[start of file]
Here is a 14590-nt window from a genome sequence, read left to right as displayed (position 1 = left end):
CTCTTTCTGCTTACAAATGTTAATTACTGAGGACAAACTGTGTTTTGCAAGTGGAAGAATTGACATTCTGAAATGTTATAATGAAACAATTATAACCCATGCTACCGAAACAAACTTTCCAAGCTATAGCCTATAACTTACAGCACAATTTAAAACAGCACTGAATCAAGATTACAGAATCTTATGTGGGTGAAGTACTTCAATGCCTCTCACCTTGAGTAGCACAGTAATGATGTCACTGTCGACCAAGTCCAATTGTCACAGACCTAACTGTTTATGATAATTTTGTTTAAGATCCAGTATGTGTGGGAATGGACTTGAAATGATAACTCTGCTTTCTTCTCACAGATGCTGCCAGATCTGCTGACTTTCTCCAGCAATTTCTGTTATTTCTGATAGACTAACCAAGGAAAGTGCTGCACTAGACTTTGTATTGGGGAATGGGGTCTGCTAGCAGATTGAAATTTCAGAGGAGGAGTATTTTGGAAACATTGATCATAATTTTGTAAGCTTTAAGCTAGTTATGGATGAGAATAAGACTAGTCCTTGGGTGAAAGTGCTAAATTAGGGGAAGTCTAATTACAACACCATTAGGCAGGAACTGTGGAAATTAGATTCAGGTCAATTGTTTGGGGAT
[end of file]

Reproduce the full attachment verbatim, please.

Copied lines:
Here is a 14590-nt window from a genome sequence, read left to right as displayed (position 1 = left end):
CTCTTTCTGCTTACAAATGTTAATTACTGAGGACAAACTGTGTTTTGCAAGTGGAAGAATTGACATTCTGAAATGTTATAATGAAACAATTATAACCCATGCTACCGAAACAAACTTTCCAAGCTATAGCCTATAACTTACAGCACAATTTAAAACAGCACTGAATCAAGATTACAGAATCTTATGTGGGTGAAGTACTTCAATGCCTCTCACCTTGAGTAGCACAGTAATGATGTCACTGTCGACCAAGTCCAATTGTCACAGACCTAACTGTTTATGATAATTTTGTTTAAGATCCAGTATGTGTGGGAATGGACTTGAAATGATAACTCTGCTTTCTTCTCACAGATGCTGCCAGATCTGCTGACTTTCTCCAGCAATTTCTGTTATTTCTGATAGACTAACCAAGGAAAGTGCTGCACTAGACTTTGTATTGGGGAATGGGGTCTGCTAGCAGATTGAAATTTCAGAGGAGGAGTATTTTGGAAACATTGATCATAATTTTGTAAGCTTTAAGCTAGTTATGGATGAGAATAAGACTAGTCCTTGGGTGAAAGTGCTAAATTAGGGGAAGTCTAATTACAACACCATTAGGCAGGAACTGTGGAAATTAGATTCAGGTCAATTGTTTGGGGAT